Maya Hansen's corsetry is both sexy and prim, provocative yet oddly innocent – the precise point where Victoriana meets fetishism.
Quite simply, there’s been nothing like it. Corsetry, of course, is as old as the hills – the earliest on record dates back to 2000BC (yes, BC). That example was worn as an outer garment, just as Hansen’s extraordinary confections are today.
Maya Hansen has raised corsetry to an art form that is peerless in the world of couture. Her work is gloriously original every single time: she never creates the same thing twice, and her craftsmanship is utterly sublime, like the work of an impossibly accomplished seamstress who has spent 40 years perfecting her craft in a Paris atelier. And yet Hansen – blond and creamy-skinned, the perfect poster girl for her product – is still only 34.
The look she has made her own is a pastiche on burlesque, executed to a technical standard stratospherically beyond the sternest requirements of any master craftsman, living or dead. Exacting and time-consuming, its sheer theatricality points to a feverish imagination. This is the designer who, on the one hand, gives us her sweetly girly ‘Cake’ range, its color palette drawn from the adorable world of cupcakes, ice cream and candy; and on the other, her darkly gothic Heavy Metal collection, featuring tattoo-style illustrations that include skulls, leather and crosses associated with thrash metal bands like Metallica, Kiss and Iron Maiden. In between, we’ve had the richly embroidered Queens of Spain: dramatic silk corsets digitally printed with images of Renaissance royalty; and SteamPunk, a fantasy collection once described as ‘corsets for mad scientists’, made with leather, buckles and straps. But no list is complete without mentioning possibly the costliest item of all from her futuristic Knotted collection: the Crystal Corset, made with 6,000 crystals that took 100 hours to hand sew.
Crystal functions as more than shiny, sparkling decoration – it’s also a means of enhancing shape in corsetry. Along with satin and lace, crystal was one of the defining elements of Hansen’s soigné 5th AVE collection right from drawing-board stage. Her access to SWAROVSKI ELEMENTS’ most creative people is hugely valuable to her: “When the brand’s creative director in Spain sits next to you, explaining the various methods of applying a material that’s new to you, it really opens your mind.”
The daughter of a Danish art gallery owner and an Argentinian musician, with a brother who is a painter, creativity was bred in the bone. Having initially enrolled to study Fine Art, she switched to design; but the world of corsetry didn't cross her mind until she walked into a corset shop in Berlin in 2006, and the exquisite magic hit her like a coup de foudre. Her label grew in step with her relationship with journalist husband, Chema Antón, who developed the marketing side of the business, including her stunning website. She also works with photographer Marcelo Aquilio to create the eye-popping, expertly styled imagery that promotes her collections.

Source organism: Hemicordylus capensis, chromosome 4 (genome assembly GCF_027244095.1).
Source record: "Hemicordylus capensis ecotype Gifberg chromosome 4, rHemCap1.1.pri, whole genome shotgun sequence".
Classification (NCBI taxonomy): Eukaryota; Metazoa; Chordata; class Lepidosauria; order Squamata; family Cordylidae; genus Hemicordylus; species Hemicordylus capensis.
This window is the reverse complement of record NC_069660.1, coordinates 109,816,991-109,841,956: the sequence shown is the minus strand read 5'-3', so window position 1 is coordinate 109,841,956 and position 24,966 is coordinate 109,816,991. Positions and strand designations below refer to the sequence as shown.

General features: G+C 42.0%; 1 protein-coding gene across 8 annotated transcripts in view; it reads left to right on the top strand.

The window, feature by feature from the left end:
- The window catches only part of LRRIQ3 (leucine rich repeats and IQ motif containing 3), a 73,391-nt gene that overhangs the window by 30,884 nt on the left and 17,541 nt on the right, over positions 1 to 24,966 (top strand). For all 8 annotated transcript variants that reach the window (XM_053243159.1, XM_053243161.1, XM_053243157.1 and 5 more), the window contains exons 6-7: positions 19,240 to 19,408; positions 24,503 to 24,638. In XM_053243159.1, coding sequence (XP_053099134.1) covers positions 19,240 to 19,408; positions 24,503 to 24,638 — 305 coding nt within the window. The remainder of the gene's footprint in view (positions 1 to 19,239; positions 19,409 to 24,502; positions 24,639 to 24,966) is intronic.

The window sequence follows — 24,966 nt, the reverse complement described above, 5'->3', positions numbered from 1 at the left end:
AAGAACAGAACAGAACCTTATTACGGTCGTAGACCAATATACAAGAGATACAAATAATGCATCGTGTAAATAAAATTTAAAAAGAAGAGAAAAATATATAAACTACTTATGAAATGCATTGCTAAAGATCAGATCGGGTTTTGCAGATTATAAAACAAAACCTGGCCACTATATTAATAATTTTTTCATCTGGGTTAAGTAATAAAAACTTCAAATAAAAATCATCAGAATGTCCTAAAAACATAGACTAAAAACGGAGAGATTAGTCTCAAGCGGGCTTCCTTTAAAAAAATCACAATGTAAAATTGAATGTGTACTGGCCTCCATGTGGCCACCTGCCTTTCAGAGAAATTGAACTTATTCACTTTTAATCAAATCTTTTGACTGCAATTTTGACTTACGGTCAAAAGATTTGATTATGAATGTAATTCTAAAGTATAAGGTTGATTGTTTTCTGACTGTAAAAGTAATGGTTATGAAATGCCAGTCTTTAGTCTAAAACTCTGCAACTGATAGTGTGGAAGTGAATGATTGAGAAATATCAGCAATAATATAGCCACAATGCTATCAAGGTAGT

The proof that you have truly arrived is surely an email whose subject line reads: ‘Lady Gaga x Maya Hansen’ – it was from Nicola Formichetti’s team, ordering clothes to dress the star. As seals of approval go, it’s pretty hard to beat. “It was great to know that they had visited my site and taken an interest in my work,” she says. As a last passing comment on the subject of celebrity clients, she adds that she’s also in touch with Madonna’s stylists.
Everything is designed by Hansen herself. The creative process begins with the materials and the results unfold organically – what starts off as one thing often ends up another. Chaos is the essential ingredient that ensures nothing is pre-determined, although she does have Dita von Teese and Sophie Ellis-Bextor in mind when she designs. And she also admits to being obsessed with the ’80s: films such as Back to the Future and The Dark Crystal; artistes such as The Cure and David Bowie; and the great Roberto Capucci, whose fashion design raised couture to an art form that is enshrined in museums worldwide.
Maya Hansen is both a curator and practitioner of European historic design techniques. Her work is an exciting paradox: dainty yet kick-ass, retro yet contemporary, romantic yet saucy, every detail painstakingly crafted with phenomenal precision. With such a staggering canon of work to her name after only six years in business, we can only gasp at the thought of the delights to come.